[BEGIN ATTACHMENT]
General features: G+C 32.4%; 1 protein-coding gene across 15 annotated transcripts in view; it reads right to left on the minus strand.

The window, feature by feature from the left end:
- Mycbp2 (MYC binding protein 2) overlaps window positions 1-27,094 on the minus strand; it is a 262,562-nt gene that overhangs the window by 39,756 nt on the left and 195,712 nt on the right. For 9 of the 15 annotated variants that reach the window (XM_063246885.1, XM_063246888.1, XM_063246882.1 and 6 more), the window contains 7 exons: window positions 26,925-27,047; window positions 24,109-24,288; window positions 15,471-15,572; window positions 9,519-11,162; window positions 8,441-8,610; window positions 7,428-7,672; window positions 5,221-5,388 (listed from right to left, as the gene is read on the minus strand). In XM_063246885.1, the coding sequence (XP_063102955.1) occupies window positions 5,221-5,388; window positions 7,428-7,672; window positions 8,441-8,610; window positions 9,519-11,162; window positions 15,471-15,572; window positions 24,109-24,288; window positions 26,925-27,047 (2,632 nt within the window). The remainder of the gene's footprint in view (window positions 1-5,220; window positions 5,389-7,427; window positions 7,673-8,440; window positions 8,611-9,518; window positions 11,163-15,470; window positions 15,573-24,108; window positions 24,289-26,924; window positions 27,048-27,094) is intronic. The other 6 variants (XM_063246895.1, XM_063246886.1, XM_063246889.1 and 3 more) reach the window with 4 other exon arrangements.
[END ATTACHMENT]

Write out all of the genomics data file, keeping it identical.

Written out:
General features: G+C 32.4%; 1 protein-coding gene across 15 annotated transcripts in view; it reads right to left on the minus strand.

The window, feature by feature from the left end:
- Mycbp2 (MYC binding protein 2) overlaps window positions 1-27,094 on the minus strand; it is a 262,562-nt gene that overhangs the window by 39,756 nt on the left and 195,712 nt on the right. For 9 of the 15 annotated variants that reach the window (XM_063246885.1, XM_063246888.1, XM_063246882.1 and 6 more), the window contains 7 exons: window positions 26,925-27,047; window positions 24,109-24,288; window positions 15,471-15,572; window positions 9,519-11,162; window positions 8,441-8,610; window positions 7,428-7,672; window positions 5,221-5,388 (listed from right to left, as the gene is read on the minus strand). In XM_063246885.1, the coding sequence (XP_063102955.1) occupies window positions 5,221-5,388; window positions 7,428-7,672; window positions 8,441-8,610; window positions 9,519-11,162; window positions 15,471-15,572; window positions 24,109-24,288; window positions 26,925-27,047 (2,632 nt within the window). The remainder of the gene's footprint in view (window positions 1-5,220; window positions 5,389-7,427; window positions 7,673-8,440; window positions 8,611-9,518; window positions 11,163-15,470; window positions 15,573-24,108; window positions 24,289-26,924; window positions 27,048-27,094) is intronic. The other 6 variants (XM_063246895.1, XM_063246886.1, XM_063246889.1 and 3 more) reach the window with 4 other exon arrangements.